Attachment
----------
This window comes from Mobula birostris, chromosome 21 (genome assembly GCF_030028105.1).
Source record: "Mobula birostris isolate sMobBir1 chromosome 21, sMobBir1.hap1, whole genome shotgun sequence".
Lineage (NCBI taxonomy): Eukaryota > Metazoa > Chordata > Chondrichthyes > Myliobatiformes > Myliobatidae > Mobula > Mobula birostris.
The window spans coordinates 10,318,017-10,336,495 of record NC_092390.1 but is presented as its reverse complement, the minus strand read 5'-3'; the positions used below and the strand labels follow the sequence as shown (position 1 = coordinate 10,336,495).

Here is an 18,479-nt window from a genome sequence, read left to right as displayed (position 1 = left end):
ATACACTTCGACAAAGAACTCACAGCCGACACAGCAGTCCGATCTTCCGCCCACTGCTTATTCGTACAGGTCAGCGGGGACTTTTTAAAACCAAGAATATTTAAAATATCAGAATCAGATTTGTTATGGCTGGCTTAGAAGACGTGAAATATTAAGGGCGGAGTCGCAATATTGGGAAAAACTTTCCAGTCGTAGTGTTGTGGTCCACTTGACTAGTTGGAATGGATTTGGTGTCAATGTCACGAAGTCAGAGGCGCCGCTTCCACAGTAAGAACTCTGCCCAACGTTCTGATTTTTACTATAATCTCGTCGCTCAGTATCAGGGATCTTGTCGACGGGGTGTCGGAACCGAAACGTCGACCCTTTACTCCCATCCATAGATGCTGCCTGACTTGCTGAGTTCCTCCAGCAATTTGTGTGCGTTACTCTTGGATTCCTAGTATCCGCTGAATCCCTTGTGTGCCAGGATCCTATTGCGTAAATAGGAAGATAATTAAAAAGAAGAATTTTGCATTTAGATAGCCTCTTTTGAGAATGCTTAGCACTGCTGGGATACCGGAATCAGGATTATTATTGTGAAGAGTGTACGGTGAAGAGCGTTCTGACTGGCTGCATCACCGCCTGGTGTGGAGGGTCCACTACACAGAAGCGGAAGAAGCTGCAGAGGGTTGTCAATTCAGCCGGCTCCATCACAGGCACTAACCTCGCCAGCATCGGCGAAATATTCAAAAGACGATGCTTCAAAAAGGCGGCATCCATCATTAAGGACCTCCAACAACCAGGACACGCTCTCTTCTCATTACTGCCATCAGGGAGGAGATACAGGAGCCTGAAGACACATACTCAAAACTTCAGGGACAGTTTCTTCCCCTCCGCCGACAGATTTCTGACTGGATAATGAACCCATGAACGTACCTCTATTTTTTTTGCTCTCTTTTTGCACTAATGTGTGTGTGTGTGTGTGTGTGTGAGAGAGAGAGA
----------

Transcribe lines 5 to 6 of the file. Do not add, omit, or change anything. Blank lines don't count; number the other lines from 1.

Here is an 18,479-nt window from a genome sequence, read left to right as displayed (position 1 = left end):
ATACACTTCGACAAAGAACTCACAGCCGACACAGCAGTCCGATCTTCCGCCCACTGCTTATTCGTACAGGTCAGCGGGGACTTTTTAAAACCAAGAATATTTAAAATATCAGAATCAGATTTGTTATGGCTGGCTTAGAAGACGTGAAATATTAAGGGCGGAGTCGCAATATTGGGAAAAACTTTCCAGTCGTAGTGTTGTGGTCCACTTGACTAGTTGGAATGGATTTGGTGTCAATGTCACGAAGTCAGAGGCGCCGCTTCCACAGTAAGAACTCTGCCCAACGTTCTGATTTTTACTATAATCTCGTCGCTCAGTATCAGGGATCTTGTCGACGGGGTGTCGGAACCGAAACGTCGACCCTTTACTCCCATCCATAGATGCTGCCTGACTTGCTGAGTTCCTCCAGCAATTTGTGTGCGTTACTCTTGGATTCCTAGTATCCGCTGAATCCCTTGTGTGCCAGGATCCTATTGCGTAAATAGGAAGATAATTAAAAAGAAGAATTTTGCATTTAGATAGCCTCTTTTGAGAATGCTTAGCACTGCTGGGATACCGGAATCAGGATTATTATTGTGAAGAGTGTACGGTGAAGAGCGTTCTGACTGGCTGCATCACCGCCTGGTGTGGAGGGTCCACTACACAGAAGCGGAAGAAGCTGCAGAGGGTTGTCAATTCAGCCGGCTCCATCACAGGCACTAACCTCGCCAGCATCGGCGAAATATTCAAAAGACGATGCTTCAAAAAGGCGGCATCCATCATTAAGGACCTCCAACAACCAGGACACGCTCTCTTCTCATTACTGCCATCAGGGAGGAGATACAGGAGCCTGAAGACACATACTCAAAACTTCAGGGACAGTTTCTTCCCCTCCGCCGACAGATTTCTGACTGGATAATGAACCCATGAACGTACCTCTATTTTTTTTGCTCTCTTTTTGCACTAATGTGTGTGTGTGTGTGTGTGTGTGAGAGAGAGAGA